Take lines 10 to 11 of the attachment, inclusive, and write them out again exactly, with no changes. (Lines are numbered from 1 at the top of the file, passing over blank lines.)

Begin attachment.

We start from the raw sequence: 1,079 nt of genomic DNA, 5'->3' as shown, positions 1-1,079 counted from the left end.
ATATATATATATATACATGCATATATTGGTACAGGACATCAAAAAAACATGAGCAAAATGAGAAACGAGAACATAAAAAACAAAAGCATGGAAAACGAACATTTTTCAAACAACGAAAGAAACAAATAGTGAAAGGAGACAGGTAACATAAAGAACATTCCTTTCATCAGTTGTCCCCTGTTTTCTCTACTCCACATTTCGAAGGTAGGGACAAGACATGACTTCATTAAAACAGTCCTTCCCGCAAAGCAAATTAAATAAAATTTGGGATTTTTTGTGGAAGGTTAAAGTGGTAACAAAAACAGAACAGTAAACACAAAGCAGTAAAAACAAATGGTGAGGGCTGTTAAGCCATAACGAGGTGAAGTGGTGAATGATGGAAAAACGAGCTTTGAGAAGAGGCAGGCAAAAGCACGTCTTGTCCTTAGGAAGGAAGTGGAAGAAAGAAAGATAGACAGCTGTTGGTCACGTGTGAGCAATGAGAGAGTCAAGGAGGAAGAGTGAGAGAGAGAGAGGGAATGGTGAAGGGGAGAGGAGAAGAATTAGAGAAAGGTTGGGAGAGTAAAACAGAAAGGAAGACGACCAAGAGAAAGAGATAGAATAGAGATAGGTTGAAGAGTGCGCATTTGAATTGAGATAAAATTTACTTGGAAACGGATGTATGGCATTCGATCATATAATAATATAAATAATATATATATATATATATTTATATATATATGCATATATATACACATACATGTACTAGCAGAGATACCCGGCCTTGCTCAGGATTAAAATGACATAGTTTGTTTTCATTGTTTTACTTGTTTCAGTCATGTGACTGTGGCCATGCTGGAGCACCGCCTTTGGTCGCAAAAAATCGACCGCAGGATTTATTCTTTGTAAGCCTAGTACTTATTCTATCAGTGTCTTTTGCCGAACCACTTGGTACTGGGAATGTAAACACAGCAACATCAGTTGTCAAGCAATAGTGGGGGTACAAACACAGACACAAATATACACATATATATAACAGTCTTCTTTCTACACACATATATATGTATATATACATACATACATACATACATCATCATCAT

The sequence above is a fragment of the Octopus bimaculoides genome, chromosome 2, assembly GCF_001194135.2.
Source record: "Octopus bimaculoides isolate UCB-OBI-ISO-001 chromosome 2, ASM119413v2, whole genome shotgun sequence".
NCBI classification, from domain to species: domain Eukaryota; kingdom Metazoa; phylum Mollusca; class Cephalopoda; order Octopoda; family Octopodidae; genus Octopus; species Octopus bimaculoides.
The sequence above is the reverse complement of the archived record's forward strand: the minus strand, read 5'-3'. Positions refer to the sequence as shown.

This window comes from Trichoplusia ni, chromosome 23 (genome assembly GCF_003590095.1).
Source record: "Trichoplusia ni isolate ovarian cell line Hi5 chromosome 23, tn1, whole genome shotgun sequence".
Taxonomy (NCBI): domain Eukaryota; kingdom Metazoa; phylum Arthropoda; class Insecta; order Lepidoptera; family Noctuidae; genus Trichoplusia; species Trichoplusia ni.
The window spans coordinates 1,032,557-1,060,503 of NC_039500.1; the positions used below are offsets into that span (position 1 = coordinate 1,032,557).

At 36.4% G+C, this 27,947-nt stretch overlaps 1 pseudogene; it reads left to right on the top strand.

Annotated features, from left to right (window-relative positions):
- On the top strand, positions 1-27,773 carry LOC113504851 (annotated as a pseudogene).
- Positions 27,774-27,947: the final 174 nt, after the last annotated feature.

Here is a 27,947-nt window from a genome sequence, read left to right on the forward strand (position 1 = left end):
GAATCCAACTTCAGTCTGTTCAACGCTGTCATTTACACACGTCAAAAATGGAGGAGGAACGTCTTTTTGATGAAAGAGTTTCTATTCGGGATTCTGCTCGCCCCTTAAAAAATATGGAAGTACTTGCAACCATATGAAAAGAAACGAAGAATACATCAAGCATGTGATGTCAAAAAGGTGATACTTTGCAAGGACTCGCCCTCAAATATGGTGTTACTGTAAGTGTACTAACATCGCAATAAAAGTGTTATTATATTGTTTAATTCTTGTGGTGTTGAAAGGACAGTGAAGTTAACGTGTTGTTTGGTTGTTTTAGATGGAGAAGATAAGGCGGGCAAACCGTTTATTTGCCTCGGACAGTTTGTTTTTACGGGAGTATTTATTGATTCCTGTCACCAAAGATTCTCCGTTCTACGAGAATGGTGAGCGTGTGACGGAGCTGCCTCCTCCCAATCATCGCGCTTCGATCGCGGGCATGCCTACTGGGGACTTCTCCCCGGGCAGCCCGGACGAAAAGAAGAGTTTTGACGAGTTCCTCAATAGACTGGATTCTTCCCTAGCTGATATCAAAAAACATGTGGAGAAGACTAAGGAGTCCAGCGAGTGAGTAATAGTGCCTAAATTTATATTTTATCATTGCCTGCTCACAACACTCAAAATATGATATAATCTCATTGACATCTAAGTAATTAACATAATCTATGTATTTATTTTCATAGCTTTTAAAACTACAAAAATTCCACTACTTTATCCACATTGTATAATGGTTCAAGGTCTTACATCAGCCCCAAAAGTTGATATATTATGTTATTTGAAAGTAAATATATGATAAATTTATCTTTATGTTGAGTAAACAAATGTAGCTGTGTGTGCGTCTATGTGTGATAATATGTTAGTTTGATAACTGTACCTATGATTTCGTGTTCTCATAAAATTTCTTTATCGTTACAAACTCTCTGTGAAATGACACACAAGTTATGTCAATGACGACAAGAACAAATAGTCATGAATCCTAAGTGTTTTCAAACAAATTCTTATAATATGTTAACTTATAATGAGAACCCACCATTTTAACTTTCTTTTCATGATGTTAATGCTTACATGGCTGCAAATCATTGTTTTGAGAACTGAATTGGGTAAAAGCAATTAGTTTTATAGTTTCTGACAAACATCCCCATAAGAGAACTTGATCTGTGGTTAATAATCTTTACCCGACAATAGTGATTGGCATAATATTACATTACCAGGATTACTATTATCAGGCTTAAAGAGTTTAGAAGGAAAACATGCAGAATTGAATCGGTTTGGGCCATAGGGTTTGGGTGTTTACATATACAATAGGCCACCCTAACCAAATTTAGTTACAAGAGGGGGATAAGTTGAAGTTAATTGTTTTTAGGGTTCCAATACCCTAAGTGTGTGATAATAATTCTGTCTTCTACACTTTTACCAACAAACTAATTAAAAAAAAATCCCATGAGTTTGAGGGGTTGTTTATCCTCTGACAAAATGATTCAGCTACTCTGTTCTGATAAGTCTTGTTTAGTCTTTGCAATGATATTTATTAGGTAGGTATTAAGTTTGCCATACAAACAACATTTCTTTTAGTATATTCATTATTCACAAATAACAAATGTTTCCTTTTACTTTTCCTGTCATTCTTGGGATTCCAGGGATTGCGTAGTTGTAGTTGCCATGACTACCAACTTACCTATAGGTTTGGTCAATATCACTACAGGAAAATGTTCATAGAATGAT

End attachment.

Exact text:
The window spans coordinates 1,032,557-1,060,503 of NC_039500.1; the positions used below are offsets into that span (position 1 = coordinate 1,032,557).

At 36.4% G+C, this 27,947-nt stretch overlaps 1 pseudogene; it reads left to right on the top strand.